The German avant-garde artist Kurt Schwitters (1873-1948) worked in many styles, experimenting with Expressionism, Surrealism and Dadaism. Using "ignoble" materials - essentially garbage - he masterfully combined form and color to create collages and environments, as well as producing paintings and sculptures. He is considered one of the key inspirations for a whole generation of American avant-gardists later in the century, among the most prominent of whom was Robert Rauschenberg (1925-2008).
Referred to in The New York Times as a "Titan of American art," Rauschenberg was one of the key proponents of Pop art in the 1960s. While working with assemblage, an artistic form invented in Europe in the early 20th century, Rauschenberg imbued it with themes that were socially relevant to the United States.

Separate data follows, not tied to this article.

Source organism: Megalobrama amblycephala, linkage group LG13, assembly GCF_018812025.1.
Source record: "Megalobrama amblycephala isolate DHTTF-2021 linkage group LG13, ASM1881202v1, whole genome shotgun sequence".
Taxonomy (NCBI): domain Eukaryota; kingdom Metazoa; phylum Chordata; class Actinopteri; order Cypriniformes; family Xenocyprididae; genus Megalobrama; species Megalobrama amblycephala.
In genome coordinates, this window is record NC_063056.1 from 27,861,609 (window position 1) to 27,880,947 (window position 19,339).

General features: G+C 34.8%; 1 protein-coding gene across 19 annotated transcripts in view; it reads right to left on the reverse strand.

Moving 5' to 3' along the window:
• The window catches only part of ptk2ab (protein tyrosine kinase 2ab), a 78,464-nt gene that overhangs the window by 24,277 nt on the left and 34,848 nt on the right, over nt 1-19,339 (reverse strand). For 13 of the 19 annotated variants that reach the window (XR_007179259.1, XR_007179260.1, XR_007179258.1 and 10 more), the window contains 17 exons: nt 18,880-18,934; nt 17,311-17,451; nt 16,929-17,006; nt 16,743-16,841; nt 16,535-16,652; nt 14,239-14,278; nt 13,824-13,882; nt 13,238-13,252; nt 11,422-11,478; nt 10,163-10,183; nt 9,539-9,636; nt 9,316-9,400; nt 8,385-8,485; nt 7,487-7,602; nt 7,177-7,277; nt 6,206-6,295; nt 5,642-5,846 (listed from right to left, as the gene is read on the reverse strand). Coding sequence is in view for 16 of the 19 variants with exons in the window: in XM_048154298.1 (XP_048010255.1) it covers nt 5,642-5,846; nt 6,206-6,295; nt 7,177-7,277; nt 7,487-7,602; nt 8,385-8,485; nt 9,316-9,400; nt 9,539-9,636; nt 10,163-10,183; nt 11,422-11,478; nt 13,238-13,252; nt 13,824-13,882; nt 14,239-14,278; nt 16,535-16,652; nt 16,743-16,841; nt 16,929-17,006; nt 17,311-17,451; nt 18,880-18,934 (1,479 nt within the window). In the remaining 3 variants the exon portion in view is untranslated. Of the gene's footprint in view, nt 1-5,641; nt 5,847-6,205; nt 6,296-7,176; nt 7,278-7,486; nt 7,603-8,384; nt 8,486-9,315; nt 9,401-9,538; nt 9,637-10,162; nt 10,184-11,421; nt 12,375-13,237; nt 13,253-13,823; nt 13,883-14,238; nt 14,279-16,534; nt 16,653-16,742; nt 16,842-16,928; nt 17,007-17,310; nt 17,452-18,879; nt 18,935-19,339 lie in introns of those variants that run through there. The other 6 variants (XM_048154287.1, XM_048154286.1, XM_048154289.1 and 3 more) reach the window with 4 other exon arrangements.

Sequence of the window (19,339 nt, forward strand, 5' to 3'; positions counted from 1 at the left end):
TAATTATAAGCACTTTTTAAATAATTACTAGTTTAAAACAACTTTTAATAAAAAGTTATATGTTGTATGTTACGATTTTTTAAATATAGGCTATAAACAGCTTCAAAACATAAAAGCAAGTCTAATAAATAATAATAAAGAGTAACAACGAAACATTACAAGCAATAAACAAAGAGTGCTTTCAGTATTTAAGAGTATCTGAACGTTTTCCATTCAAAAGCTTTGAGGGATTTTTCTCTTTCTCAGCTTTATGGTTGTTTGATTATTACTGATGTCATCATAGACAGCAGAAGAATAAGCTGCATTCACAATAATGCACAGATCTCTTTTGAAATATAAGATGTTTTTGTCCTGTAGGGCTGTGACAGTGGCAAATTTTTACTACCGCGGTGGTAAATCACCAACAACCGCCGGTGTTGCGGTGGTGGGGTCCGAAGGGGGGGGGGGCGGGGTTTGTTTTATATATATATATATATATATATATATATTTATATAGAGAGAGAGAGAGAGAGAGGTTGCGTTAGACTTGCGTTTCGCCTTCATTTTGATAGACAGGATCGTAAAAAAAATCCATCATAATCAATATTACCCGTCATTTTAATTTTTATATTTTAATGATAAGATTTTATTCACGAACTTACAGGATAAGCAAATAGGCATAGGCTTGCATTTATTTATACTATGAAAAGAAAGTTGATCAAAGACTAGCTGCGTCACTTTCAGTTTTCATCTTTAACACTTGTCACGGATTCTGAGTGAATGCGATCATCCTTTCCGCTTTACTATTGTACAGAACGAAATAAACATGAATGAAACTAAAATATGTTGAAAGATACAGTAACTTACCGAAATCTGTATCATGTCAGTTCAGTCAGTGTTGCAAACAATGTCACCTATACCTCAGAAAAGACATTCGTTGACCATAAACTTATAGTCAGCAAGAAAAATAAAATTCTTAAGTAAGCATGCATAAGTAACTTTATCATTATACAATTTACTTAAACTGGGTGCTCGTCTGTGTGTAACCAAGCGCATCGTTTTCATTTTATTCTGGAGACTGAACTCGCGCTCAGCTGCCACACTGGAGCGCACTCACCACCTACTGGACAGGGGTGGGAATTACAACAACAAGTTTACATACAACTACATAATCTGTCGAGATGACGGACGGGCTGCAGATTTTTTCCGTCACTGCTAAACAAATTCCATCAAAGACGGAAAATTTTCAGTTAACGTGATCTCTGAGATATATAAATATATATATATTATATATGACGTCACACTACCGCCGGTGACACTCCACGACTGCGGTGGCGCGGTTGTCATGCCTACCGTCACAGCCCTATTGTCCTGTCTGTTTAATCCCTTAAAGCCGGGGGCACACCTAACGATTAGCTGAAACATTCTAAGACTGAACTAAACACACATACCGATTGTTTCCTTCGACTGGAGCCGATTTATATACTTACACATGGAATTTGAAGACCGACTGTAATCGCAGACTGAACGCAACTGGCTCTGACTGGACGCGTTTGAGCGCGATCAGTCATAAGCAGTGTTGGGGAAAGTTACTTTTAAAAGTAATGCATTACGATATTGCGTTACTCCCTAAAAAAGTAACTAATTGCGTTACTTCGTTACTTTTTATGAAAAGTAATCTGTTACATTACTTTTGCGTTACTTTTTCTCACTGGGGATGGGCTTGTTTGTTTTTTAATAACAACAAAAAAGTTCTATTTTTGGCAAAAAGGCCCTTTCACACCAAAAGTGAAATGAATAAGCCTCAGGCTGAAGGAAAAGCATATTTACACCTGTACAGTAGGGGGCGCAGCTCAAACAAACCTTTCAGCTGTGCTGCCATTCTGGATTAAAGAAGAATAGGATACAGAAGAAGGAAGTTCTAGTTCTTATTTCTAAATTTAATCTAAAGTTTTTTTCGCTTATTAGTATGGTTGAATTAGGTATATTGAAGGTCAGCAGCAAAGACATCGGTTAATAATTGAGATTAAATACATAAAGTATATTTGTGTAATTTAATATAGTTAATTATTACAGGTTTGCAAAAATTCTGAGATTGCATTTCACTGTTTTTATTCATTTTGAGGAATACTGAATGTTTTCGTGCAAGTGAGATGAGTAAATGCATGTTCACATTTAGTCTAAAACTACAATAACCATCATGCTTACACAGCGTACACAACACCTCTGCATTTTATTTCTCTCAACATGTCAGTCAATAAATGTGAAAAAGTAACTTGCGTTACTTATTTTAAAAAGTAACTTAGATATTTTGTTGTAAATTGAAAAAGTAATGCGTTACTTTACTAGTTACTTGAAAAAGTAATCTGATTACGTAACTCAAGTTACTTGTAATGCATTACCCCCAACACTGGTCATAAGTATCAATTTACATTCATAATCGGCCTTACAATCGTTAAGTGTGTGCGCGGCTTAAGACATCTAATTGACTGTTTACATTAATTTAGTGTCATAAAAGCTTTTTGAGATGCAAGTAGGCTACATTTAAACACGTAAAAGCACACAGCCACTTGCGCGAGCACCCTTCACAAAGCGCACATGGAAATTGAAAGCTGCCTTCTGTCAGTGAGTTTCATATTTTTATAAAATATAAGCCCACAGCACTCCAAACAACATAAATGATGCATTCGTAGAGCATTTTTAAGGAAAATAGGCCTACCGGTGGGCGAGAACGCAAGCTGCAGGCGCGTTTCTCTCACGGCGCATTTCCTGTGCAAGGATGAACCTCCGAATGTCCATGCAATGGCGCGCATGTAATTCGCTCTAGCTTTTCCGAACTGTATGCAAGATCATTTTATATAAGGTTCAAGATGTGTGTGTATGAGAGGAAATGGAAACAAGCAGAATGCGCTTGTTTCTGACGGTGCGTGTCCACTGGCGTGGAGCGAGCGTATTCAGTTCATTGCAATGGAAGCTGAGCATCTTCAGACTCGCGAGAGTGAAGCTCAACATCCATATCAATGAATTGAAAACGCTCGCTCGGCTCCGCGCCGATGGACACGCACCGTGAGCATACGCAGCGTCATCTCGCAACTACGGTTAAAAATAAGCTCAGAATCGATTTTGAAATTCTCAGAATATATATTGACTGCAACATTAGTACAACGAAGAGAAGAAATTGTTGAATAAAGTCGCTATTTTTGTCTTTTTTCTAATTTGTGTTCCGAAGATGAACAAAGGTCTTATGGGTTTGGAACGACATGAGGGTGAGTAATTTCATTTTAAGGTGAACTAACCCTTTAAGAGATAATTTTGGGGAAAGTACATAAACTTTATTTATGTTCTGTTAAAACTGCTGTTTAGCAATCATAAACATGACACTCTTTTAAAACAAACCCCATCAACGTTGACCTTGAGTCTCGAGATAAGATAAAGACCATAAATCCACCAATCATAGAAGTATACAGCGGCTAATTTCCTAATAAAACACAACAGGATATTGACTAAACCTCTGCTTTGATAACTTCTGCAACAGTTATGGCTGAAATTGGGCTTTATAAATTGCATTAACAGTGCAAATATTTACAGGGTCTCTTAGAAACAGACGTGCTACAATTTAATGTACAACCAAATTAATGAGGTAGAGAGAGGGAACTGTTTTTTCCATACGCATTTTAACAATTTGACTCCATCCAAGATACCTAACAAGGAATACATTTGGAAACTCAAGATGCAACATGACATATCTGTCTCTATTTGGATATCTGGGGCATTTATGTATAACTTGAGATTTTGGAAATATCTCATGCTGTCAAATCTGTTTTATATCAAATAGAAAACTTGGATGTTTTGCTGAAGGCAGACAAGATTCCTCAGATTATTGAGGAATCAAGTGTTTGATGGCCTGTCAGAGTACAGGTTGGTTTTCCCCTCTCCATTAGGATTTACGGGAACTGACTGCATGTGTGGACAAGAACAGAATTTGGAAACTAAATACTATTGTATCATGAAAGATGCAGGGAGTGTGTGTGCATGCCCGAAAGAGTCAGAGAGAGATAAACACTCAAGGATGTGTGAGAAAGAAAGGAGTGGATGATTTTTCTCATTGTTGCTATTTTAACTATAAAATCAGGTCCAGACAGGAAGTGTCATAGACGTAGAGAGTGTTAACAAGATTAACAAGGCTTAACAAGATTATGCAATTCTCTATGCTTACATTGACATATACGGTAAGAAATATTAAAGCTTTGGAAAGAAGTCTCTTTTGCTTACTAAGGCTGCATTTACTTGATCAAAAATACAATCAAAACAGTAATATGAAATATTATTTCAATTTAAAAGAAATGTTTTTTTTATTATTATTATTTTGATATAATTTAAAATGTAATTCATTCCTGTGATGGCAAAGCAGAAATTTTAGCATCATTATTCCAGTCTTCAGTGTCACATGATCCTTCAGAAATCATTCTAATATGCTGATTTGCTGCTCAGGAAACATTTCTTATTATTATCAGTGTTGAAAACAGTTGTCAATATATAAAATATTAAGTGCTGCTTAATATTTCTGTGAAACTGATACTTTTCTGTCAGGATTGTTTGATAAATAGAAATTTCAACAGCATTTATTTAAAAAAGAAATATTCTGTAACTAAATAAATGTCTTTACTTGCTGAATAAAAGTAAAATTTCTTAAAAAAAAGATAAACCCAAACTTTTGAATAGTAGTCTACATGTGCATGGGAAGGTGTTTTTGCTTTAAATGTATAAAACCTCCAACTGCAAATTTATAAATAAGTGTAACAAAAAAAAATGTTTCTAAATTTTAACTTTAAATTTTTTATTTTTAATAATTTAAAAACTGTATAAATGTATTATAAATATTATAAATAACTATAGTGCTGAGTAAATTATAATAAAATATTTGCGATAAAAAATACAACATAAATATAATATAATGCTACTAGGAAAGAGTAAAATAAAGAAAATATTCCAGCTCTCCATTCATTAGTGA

Both Rauschenberg and Schwitters before him, not only developed a new principle of working with unconventional materials, but also a method of capturing history through everyday detritus as a symbol of their times.